Friday, July 28, 2006

Hemming and Hawing, To What End?

Mr. Fellow today pointed out a Peter Beinart column in yesterday's Washington Post that basically called the Democratic leadership to task for a string of cheap, politically minded public stands in recent months. Generally, the column makes some fair points, but I have fairly serious problems with some of its specific contentions.

First off, I'm not sure what else he suggests on the Israel front -- Democrats have to make empty pro-Israel threats like that to make sure Jews know Democrats still think about them. They need to make sure Jews know the ultra-left, which hates Israel, does not represent the Democratic mainstream. On the ports deal, it's important to point out that a sizable number of Republicans also attacked Bush at the time. And it's important to remember that the administration didn't handle the whole thing very well, hastily approving the deal, which would have handed 6 major ports to a company owned by a country that had very recently aided al-Qaida. Again, the column's a bit harsh on the Democratic leadership for that. I agree that Democrats should be more internationalist, in an ode to our modern forefathers, and that the ports deal opposition smacked of nativism, but right now, that's politics.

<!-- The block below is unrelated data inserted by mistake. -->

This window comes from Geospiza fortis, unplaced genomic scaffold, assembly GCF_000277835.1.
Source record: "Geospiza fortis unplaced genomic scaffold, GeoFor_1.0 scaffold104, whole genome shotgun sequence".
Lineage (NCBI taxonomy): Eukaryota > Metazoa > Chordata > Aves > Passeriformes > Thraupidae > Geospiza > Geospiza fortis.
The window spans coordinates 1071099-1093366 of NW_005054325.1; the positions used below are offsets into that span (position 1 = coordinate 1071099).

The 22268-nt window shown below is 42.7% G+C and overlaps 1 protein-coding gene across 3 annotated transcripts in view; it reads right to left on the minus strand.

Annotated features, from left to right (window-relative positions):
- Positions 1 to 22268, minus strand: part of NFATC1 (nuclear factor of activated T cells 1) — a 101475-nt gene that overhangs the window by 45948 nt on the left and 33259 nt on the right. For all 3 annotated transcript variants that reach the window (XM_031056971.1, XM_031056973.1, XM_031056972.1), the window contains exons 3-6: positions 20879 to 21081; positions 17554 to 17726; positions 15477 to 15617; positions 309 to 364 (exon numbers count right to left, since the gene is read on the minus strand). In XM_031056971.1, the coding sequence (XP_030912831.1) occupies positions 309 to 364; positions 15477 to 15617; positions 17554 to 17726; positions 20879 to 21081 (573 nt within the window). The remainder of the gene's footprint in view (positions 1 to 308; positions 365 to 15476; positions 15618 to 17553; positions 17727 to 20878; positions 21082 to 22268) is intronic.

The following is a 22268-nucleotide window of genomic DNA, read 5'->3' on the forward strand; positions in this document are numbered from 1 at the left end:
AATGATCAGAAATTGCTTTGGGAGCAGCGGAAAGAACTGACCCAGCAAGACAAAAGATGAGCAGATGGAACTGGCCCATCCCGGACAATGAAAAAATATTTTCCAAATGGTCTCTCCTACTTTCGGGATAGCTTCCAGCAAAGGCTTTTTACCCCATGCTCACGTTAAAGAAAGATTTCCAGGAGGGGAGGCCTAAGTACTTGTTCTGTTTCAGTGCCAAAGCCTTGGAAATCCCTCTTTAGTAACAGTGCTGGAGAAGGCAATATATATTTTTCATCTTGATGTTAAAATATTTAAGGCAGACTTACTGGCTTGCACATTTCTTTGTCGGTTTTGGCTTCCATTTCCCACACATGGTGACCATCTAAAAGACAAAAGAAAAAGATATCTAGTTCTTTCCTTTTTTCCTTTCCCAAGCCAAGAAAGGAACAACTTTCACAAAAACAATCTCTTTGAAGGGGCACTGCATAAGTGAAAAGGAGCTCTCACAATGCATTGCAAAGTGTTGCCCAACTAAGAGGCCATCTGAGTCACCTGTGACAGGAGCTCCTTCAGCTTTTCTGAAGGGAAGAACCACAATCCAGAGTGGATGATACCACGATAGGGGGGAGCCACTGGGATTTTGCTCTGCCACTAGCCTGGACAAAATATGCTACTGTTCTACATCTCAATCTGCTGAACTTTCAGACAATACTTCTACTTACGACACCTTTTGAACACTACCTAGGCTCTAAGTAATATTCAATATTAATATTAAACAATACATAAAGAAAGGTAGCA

I'm also not sure what regularly attacking the Democratic Party for being unimaginative and politically expedient really does for us. How long has the Democratic leadership been attacked as such? Minus an eight-year respite (during which a lot of Democrats still attacked the party), we've had unimaginative, much-maligned leadership for about 30 years. It seems to me a problem that ingrained needs more than hemming and hawing if we're going to find a solution.